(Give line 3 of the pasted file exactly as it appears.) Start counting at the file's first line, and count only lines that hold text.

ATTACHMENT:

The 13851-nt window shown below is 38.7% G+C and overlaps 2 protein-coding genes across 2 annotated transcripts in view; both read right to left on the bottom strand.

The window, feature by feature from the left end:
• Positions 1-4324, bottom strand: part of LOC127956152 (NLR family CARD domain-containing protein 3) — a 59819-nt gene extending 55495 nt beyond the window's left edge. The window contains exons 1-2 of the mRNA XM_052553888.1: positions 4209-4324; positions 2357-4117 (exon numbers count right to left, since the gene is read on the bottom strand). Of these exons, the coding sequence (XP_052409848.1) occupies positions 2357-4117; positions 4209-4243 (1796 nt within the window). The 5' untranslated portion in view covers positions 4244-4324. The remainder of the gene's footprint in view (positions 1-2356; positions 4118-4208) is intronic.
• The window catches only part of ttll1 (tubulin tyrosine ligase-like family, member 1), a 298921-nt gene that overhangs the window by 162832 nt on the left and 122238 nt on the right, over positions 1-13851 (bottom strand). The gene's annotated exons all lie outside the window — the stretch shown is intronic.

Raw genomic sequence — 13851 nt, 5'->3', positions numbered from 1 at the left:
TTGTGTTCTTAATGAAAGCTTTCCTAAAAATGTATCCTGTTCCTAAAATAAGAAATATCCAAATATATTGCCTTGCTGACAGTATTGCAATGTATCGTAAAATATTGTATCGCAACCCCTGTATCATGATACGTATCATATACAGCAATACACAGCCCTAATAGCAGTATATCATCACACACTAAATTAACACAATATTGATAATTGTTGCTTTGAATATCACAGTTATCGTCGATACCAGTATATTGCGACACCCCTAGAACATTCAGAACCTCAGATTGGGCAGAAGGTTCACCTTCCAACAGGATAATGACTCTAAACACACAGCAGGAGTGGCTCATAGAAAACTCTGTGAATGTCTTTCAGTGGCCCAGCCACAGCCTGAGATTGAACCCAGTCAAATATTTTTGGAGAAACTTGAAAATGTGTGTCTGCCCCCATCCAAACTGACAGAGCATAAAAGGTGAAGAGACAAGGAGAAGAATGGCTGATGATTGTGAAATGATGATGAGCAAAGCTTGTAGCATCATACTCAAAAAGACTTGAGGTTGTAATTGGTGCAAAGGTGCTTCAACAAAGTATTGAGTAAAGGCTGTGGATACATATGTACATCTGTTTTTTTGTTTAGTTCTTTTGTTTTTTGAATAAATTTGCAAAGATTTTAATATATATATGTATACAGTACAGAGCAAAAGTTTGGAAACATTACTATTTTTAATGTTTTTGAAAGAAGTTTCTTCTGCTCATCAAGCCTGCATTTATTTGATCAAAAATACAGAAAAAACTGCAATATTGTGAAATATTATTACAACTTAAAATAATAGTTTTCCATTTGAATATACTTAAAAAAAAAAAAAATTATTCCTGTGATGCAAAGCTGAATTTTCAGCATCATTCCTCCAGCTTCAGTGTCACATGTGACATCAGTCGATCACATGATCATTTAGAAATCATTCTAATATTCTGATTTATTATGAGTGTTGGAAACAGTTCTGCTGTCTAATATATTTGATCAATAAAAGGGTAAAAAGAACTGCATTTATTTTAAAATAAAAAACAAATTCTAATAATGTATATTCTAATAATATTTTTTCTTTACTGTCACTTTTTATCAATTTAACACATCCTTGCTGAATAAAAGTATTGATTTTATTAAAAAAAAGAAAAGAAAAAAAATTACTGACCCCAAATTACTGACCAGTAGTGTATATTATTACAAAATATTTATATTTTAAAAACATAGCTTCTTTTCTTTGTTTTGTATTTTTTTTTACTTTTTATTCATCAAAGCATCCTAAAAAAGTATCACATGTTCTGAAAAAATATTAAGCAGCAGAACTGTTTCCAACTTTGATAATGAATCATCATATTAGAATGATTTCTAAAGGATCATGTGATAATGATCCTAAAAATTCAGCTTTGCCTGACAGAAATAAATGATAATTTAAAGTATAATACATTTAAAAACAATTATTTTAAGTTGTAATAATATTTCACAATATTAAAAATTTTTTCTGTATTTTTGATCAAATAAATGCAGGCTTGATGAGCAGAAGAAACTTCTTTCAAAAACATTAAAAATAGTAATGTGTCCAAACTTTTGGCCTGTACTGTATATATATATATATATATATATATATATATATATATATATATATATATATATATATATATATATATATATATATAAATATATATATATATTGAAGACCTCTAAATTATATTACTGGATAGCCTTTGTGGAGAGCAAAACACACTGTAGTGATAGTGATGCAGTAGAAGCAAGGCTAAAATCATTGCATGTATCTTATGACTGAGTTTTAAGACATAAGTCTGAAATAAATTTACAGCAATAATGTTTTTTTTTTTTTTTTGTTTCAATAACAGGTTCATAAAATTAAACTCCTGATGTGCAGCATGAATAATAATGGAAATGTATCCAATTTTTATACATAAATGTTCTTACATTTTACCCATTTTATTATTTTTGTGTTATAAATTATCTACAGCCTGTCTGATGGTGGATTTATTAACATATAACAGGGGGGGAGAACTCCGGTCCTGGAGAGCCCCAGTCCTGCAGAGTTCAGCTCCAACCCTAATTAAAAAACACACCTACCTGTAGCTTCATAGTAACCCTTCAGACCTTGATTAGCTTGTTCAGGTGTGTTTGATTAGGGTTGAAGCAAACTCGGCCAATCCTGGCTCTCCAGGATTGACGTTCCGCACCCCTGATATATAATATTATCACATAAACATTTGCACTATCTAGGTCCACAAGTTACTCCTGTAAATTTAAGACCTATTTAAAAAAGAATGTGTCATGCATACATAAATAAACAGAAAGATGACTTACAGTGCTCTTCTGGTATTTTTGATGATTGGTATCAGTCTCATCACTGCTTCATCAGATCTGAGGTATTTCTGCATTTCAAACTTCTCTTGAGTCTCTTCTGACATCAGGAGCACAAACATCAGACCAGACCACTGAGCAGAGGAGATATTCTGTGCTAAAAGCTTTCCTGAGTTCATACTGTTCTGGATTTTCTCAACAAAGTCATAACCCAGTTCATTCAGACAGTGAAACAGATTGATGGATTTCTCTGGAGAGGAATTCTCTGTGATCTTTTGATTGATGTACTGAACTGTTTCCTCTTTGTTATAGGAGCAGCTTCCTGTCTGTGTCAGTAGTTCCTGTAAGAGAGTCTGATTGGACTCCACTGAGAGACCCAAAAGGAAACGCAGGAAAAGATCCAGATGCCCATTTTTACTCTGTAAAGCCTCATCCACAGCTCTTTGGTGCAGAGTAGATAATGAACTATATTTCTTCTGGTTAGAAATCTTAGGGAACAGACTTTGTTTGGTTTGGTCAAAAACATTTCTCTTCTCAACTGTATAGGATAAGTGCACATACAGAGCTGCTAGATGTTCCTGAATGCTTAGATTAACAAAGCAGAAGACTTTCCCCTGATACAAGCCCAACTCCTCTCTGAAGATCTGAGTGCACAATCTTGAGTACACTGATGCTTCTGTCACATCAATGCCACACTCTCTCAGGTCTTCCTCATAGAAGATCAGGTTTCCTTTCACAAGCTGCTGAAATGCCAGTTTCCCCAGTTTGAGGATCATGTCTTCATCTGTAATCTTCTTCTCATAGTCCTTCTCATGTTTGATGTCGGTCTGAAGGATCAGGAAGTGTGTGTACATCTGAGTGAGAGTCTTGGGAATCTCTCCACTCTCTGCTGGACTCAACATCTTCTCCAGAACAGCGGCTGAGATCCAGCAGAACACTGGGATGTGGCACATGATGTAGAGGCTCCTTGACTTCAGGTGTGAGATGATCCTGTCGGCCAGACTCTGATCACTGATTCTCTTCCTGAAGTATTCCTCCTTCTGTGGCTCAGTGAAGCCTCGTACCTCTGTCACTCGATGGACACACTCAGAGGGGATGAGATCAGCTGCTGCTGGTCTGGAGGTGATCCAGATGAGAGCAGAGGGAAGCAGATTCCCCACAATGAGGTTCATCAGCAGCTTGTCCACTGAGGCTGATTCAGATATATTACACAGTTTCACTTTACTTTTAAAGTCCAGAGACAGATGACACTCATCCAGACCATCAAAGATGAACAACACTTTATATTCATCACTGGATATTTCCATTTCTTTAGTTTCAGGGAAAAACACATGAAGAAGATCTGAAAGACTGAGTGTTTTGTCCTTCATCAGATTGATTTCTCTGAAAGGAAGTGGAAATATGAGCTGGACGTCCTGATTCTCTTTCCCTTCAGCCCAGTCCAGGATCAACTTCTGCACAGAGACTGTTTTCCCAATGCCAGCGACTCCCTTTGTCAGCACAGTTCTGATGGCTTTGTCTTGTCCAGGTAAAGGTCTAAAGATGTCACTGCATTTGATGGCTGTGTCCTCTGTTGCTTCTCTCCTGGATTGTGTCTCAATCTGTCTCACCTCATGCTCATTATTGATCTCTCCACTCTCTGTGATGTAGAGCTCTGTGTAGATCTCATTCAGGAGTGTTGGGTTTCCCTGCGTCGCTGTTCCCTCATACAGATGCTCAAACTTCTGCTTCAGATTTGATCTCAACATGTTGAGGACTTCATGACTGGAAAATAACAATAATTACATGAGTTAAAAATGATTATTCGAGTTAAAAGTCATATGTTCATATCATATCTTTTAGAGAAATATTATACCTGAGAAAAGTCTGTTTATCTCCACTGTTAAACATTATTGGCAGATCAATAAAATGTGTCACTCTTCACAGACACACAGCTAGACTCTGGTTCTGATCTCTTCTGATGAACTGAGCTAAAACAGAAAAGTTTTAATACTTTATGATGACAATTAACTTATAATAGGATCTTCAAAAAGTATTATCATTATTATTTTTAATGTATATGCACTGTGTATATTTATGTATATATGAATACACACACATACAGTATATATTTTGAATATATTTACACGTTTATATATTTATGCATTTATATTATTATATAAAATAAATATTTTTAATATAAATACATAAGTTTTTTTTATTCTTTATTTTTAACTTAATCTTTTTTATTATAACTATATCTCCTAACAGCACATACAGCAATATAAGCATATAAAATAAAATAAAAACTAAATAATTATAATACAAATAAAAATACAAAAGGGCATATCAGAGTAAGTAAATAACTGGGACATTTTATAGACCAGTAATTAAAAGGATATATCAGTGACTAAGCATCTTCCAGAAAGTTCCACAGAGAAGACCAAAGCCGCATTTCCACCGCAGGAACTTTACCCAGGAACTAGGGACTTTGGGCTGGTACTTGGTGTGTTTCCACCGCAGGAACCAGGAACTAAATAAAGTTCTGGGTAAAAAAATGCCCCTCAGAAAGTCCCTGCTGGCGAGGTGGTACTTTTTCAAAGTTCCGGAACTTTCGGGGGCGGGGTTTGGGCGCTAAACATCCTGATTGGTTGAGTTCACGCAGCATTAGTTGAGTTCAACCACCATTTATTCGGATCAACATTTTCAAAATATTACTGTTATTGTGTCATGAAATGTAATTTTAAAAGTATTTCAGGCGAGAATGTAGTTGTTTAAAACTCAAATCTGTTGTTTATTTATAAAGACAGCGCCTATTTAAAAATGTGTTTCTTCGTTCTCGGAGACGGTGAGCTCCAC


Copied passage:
• Positions 1-4324, bottom strand: part of LOC127956152 (NLR family CARD domain-containing protein 3) — a 59819-nt gene extending 55495 nt beyond the window's left edge. The window contains exons 1-2 of the mRNA XM_052553888.1: positions 4209-4324; positions 2357-4117 (exon numbers count right to left, since the gene is read on the bottom strand). Of these exons, the coding sequence (XP_052409848.1) occupies positions 2357-4117; positions 4209-4243 (1796 nt within the window). The 5' untranslated portion in view covers positions 4244-4324. The remainder of the gene's footprint in view (positions 1-2356; positions 4118-4208) is intronic.